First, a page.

5 Ways To Say NO To Head Hunger After WLSSeptember 22, 2017
There are times when you could be bored, angry, scared, lonely, or experience a whole range of other emotions. The old habit to avoid feeling your uncomfortable feelings may have been to eat.
There are many people who have become obese due to soothing themselves with food. Clearly, this is a destructive pattern because over time the weight piles on and impacts your life in a variety of ways. Emotional eating can be an overlooked part of how you gained weight, and following surgery, if you notice yourself not losing weight, check in on your head hunger and eating routine.
After weight loss surgery, there are guidelines put into place to help people stay on track with eating. Some of these guidelines are protein first, drink your water (not within 30-minutes of eating), avoid slider foods (chips/popcorn, etc.), and no grazing in between meals.
Head Hunger Can Be An Automatic Behavior
A good point to mention here is that you may not even notice it as head hunger because it is such an automatic behavior because it's happened for so long.
When head hunger strikes, you may find yourself in your old comfortable position, standing in front of the refrigerator looking for what will soothe your emotions, and feed your nerves. Yet, when you do recognize it and follow a few simple steps, you'll be able to challenge it and release it for good!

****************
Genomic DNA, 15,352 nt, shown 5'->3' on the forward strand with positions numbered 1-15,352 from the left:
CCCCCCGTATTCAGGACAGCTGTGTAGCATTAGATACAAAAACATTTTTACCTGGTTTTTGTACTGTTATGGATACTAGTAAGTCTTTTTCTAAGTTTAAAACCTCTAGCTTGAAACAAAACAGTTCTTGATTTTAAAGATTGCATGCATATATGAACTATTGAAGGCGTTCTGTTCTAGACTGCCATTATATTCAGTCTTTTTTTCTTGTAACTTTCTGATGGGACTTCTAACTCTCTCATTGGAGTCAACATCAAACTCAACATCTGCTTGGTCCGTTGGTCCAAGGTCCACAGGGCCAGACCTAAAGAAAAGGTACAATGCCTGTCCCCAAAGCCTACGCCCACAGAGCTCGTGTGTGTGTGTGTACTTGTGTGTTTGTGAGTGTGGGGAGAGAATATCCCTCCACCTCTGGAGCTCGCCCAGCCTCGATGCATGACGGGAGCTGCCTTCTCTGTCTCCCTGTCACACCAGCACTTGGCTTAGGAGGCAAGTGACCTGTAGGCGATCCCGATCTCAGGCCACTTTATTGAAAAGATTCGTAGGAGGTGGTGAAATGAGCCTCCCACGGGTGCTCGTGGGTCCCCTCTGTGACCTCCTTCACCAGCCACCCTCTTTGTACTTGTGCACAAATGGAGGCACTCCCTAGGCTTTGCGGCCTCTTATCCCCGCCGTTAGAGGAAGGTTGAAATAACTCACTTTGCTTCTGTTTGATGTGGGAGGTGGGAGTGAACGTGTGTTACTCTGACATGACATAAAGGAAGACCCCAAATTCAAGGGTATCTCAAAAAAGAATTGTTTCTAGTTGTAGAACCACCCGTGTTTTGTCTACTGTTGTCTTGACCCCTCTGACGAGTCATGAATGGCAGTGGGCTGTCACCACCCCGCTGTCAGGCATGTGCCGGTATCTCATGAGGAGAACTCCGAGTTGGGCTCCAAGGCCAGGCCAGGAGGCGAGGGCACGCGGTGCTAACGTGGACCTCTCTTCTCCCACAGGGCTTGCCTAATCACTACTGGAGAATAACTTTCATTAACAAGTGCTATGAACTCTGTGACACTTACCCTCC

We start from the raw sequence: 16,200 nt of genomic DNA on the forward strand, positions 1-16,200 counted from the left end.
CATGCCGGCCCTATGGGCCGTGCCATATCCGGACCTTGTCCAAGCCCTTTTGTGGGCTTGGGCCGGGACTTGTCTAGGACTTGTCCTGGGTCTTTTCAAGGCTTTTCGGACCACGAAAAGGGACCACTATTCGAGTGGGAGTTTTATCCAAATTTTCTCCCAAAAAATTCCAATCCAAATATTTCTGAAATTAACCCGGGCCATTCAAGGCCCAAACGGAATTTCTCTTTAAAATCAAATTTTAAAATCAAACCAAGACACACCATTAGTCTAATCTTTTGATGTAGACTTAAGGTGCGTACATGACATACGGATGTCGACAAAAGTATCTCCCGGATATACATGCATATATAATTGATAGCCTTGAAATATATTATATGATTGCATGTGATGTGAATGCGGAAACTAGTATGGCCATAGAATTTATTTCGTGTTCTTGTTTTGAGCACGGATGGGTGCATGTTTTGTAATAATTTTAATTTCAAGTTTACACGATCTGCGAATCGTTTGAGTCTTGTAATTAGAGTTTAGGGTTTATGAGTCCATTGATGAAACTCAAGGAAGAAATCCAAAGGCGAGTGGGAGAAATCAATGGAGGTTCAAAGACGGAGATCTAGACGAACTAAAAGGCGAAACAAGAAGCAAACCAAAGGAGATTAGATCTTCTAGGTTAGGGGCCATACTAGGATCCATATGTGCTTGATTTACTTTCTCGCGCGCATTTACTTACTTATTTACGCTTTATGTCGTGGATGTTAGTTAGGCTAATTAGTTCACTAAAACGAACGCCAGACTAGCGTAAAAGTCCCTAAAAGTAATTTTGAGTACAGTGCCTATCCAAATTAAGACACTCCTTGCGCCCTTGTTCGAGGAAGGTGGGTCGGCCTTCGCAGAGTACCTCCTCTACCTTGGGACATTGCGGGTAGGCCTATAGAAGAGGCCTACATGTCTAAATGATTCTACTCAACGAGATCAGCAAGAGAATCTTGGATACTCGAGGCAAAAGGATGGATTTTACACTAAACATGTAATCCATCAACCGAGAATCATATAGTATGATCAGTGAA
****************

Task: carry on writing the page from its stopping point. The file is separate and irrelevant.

Changing your habits and mindset around food are integral to helping you stay on track and say no to head hunger following bariatric surgery. You want to rid yourself of head hunger because this and subsequent eating can be one of the many leading causes of weight regain.
I'm including your five step process to help you overcome head hunger. This process helps you can catch yourself in the act to help you change your behavior and officially say GOODBYE to head hunger for good and help you sustain your weight loss long-term.
Are you ready? Let's go!
1. Check In With Your Emotions and Be Aware of Behaviors
When head hunger strikes, you may not notice it right away. You will notice that you have a craving, a desire, or just need to put something in your mouth. Instead of heading for the fridge soon after you "feel hungry", check in with how you are feeling.
One of my clients shared that whenever she was having a meeting with her boss, she felt the need to put something in her mouth. We discussed it and she had a huge awakening that the nervous energy surrounding the meeting with her boss was sending her to food which she used to help her avoid an emotional downward spiral.
Checking in with herself helped her to recognize this negative pattern of behavior and to help her chart a new healthy course for changing her behavior. She also checked in with WHY she was nervous and anxious around her boss, and it had to do with deeply seeded emotions around her own unworthiness and self-doubt. When she realized this, she was able to work on it and clear this so she could be more confident and as a result raised her self-esteem using other therapeutic techniques.
This first step is important for rerouting your automatic processes. When you are on autopilot, you may not even realize all that you eat during a day or in between meals, especially if you are not tracking it.
Also, a good question you may ask yourself is: What exactly am I hungry for? (hint, hint, it's not food.)
The truth is, it is never food that you are hungry for when head hunger strikes. You are typically hungry for love, attention, calm, stability, or some sense that no matter what, everything will be alright. And... you can give this all to yourself without food.